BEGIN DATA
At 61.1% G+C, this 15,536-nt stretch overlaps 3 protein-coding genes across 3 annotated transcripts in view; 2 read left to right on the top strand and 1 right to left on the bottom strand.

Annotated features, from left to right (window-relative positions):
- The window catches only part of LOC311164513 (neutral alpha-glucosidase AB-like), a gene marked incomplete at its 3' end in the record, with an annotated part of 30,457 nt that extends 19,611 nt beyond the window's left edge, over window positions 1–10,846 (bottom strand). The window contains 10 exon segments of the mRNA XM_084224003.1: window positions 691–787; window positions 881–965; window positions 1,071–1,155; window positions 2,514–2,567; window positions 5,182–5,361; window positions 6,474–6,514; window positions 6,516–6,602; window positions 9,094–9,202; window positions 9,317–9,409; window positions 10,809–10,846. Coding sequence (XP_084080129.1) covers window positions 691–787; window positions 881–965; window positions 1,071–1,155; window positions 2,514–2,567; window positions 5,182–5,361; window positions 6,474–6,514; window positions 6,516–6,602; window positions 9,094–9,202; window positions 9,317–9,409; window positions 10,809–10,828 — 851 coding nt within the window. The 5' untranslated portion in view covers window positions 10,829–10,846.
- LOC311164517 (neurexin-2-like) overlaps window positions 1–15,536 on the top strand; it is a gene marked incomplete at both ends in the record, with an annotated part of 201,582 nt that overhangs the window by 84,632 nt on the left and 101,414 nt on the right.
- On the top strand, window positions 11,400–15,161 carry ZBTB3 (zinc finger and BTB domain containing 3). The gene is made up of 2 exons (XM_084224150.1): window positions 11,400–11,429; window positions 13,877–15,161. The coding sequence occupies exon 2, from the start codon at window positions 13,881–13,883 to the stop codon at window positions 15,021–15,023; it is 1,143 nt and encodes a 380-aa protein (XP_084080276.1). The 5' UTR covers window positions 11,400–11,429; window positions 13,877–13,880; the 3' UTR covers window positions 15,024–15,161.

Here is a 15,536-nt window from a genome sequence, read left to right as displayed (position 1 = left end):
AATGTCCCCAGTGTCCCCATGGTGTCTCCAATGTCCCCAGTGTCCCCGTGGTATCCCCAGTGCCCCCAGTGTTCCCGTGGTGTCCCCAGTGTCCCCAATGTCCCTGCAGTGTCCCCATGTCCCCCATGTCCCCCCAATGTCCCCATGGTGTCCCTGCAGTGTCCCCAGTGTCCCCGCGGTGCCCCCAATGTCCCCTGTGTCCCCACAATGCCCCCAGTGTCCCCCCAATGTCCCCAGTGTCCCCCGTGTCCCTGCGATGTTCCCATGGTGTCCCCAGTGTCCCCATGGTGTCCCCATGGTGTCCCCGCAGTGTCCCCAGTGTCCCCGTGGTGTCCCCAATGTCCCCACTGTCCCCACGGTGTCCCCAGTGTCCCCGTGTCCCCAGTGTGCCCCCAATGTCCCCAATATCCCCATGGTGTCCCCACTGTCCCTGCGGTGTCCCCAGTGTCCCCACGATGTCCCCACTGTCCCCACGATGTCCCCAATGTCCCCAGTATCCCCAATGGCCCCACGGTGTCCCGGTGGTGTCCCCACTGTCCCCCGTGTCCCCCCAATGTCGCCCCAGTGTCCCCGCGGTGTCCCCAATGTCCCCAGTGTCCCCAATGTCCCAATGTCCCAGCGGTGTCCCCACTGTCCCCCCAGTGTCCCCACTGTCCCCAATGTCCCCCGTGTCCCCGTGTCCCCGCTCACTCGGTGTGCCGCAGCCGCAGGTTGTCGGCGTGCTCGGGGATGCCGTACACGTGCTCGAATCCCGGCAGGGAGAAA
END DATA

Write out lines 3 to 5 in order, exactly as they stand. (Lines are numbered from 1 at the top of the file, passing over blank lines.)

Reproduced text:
- The window catches only part of LOC311164513 (neutral alpha-glucosidase AB-like), a gene marked incomplete at its 3' end in the record, with an annotated part of 30,457 nt that extends 19,611 nt beyond the window's left edge, over window positions 1–10,846 (bottom strand). The window contains 10 exon segments of the mRNA XM_084224003.1: window positions 691–787; window positions 881–965; window positions 1,071–1,155; window positions 2,514–2,567; window positions 5,182–5,361; window positions 6,474–6,514; window positions 6,516–6,602; window positions 9,094–9,202; window positions 9,317–9,409; window positions 10,809–10,846. Coding sequence (XP_084080129.1) covers window positions 691–787; window positions 881–965; window positions 1,071–1,155; window positions 2,514–2,567; window positions 5,182–5,361; window positions 6,474–6,514; window positions 6,516–6,602; window positions 9,094–9,202; window positions 9,317–9,409; window positions 10,809–10,828 — 851 coding nt within the window. The 5' untranslated portion in view covers window positions 10,829–10,846.
- LOC311164517 (neurexin-2-like) overlaps window positions 1–15,536 on the top strand; it is a gene marked incomplete at both ends in the record, with an annotated part of 201,582 nt that overhangs the window by 84,632 nt on the left and 101,414 nt on the right.
- On the top strand, window positions 11,400–15,161 carry ZBTB3 (zinc finger and BTB domain containing 3). The gene is made up of 2 exons (XM_084224150.1): window positions 11,400–11,429; window positions 13,877–15,161. The coding sequence occupies exon 2, from the start codon at window positions 13,881–13,883 to the stop codon at window positions 15,021–15,023; it is 1,143 nt and encodes a 380-aa protein (XP_084080276.1). The 5' UTR covers window positions 11,400–11,429; window positions 13,877–13,880; the 3' UTR covers window positions 15,024–15,161.